Chapter 18. Jonathan recalls to my mind the remnant of Israel. He loves David with all his heart; but he had not followed him. Chapter 23: 16-18 tells us what Jonathan was. Abigail represents much more the faith of the church. In the tribulation of Jesus the remnant does not take part with Him, whereas Abigail follows him everywhere. Although he is rejected, she calls him Lord, whilst Saul is to her only a man. She has intelligence. She judges Nabal, although the judgment was not yet executed. She becomes the wife of David in the desert; thus it is with the church. When David was with Achish, he was in a sad state—a servant of God, who said he had done evil to the people of God, in order to be well with the world!

They said of David, the Lord is with him. They expected much from him, but nothing came. One must follow for a long time the path of faith.   



1 SAMUEL 14.

In the doings of Jonathan, we get energy of faith in the midst of sad confusion in Israel. The people of God had sought in a carnal way to establish themselves against their enemies. A people of no faith to lean immediately upon God, they had asked for themselves a king; and whilst testifying to His own rejection by them, God had instructed Samuel to hearken unto their voice in all that they said, and make them a king (chap. 8). "Give us a king, to judge us like all the nations," their cry, as again (even after the prophet had warned them as to consequences, in accordance with the divine testimony), "Nay, but we will have a king over us; that we may be like all the nations, and that our king may judge us and go out before us and fight our battles"; the carnal desire is met, and Saul set up to war against Israel's enemies.

Such is the state of things in the midst of which we find Jonathan. And though he enters not into the full mind of God, he is able to act in the energy of faith, It is hard for faith to endure the afflictions of God's people, and the dishonour done in it to God Himself. Jonathan endures it not. He has faith in the God of Israel, and he makes up his mind to attack the Philistines. He calls to his armour-bearer, and says, "Come let us go over unto the Philistines' garrison, that is on the other side," v. 1. The sin of the people of God may have subjected them to the power of the "uncircumcised," but this cannot subject the rights of God. Such is faith's reasoning. And nothing is more simple. The moment there is separation unto God, a standing with Him, there is zeal for God and strength in His service. But he confers not with flesh and blood, "he told not his father." There was no faith in Saul; and had he consulted him, Saul would most probably only have discouraged—with faith he would have gone himself. He would either have stopped or hampered him; when he does act, it is only to trouble. Faith has to act on its own responsibility. One way in which we very constantly fail is in asking counsel of those who have not the faith or the light we ourselves have; we thus sink down to their level.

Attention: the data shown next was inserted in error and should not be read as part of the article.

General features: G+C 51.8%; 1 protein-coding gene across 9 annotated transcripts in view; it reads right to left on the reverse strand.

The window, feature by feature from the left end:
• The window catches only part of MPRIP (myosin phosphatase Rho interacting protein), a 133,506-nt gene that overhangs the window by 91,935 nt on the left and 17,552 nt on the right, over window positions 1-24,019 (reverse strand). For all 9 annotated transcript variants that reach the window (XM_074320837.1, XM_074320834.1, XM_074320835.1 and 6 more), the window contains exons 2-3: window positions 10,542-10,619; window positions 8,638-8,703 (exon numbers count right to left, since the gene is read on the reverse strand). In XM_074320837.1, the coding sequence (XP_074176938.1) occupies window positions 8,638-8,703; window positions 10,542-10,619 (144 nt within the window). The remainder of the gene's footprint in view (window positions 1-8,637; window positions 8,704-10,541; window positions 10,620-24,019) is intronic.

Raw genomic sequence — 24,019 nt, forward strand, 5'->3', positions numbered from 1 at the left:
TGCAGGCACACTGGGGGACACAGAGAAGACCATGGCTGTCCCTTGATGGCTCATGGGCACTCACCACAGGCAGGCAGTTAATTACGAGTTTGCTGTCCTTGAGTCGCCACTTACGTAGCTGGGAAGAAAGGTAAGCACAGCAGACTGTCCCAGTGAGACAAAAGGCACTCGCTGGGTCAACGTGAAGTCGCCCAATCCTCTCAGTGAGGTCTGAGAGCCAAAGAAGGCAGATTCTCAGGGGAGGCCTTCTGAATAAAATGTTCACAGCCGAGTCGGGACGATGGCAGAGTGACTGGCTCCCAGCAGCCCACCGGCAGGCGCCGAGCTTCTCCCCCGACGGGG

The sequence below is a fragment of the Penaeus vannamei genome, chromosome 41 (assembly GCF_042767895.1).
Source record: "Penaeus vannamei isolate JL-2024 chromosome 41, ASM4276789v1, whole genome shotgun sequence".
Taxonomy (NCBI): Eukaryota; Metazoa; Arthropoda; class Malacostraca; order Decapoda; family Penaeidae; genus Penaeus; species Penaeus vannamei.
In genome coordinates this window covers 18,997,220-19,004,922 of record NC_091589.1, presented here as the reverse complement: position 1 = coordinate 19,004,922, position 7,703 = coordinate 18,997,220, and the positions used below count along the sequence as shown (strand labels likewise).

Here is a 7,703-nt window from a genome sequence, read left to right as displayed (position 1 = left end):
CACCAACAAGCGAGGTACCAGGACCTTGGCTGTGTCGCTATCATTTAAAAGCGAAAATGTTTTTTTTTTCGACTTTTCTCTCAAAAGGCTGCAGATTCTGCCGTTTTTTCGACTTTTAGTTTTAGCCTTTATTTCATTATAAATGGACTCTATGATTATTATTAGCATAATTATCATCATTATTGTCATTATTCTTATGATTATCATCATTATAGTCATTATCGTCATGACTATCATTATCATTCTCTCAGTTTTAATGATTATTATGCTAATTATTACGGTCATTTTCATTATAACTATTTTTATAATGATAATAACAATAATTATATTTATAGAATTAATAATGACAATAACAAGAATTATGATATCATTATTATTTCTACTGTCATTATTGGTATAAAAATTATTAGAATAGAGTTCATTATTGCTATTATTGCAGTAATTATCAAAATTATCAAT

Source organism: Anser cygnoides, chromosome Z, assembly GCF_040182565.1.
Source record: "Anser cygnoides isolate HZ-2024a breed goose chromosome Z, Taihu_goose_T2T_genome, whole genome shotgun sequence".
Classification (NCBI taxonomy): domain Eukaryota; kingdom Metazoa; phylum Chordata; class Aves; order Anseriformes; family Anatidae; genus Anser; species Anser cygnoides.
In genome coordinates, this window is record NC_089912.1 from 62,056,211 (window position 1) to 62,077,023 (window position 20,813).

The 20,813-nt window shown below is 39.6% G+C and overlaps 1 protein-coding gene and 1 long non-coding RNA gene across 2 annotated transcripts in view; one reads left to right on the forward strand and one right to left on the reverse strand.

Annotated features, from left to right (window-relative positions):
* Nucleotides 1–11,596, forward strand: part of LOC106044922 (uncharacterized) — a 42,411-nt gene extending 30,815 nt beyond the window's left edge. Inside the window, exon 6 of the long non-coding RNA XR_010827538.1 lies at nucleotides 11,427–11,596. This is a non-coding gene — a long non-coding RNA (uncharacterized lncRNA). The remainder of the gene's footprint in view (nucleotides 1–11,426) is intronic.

All that could give authority, or accredit it, in the eyes of the people religiously too, was with Saul. The king, the priest, the ark were all there. But Jonathan waits not for the people. He has none but his armour-bearer with him; and so much the better for him, for he is not troubled with the unbelief of others. Where there is a single eye, there is ever confidence in acting and not hesitation. The flesh may be confident, but its confidence is in self, and therefore only folly. Faith makes nothing of circumstances, because it makes God all. It is not that difficulties in themselves are lessened, but that God fills the eye.

The Philistines' position is a strong one amidst precipitous rocks: what could human energy avail? Jonathan has to climb up upon his hands and feet (v. 13). The oppressors too are there in great numbers, and well armed. But faith with a single sword counts God sufficient. "Come," is the unhesitating word, "let us go over unto the garrison of these uncircumcised: it may be that Jehovah will work for us," v. 6. The uncircumcised "have no strength when looked at thus they have not the God of Jacob for their help: their hope is not in Jehovah. Little matter as to the condition of His people, if He be with them: "there is no restraint to Jehovah to save by many or by few." The enemy may be as the sand on the sea shore for multitude: that is nothing—and faith knows it. He can give strength to one sword to subdue a host.

Jonathan seeks not other help. Happy in his companion, a man of a kindred spirit (his answer bearing him the witness "Do all that is in thine heart; turn thee, behold I am with thee according to thy heart," v. 7), he at once discovers himself to the Philistines (v. 8).

We have already remarked on the strong simple confidence of Jonathan in Jehovah's power. Another thing that characterises his faith is the consciousness of the impossibility of the link between God and His people being broken. Sad as the condition of that people is—the Philistines in power in their midst, pillaging a defenceless land; no means of resistance left to them, not a sword or a spear (except with Saul and with Jonathan) found in Israel (chap. 13 : 19, 22); the very king they have in their midst, one they have sinned in setting up—this touches not His faithfulness. The Philistines are delivered into the hand of Israel (not into his own) in the judgment of the man of faith (v. 12). In isolating itself with God, faith identifies itself with His people. It loses sight of self, passes over their desolations, and recognizes all that is theirs in God. Jonathan is as Jehovah's hand. And see what boldness! Though Israel be not able to sharpen a mattock, in the name of the God of hosts, Jehovah, God of Israel, he goes straight on his way.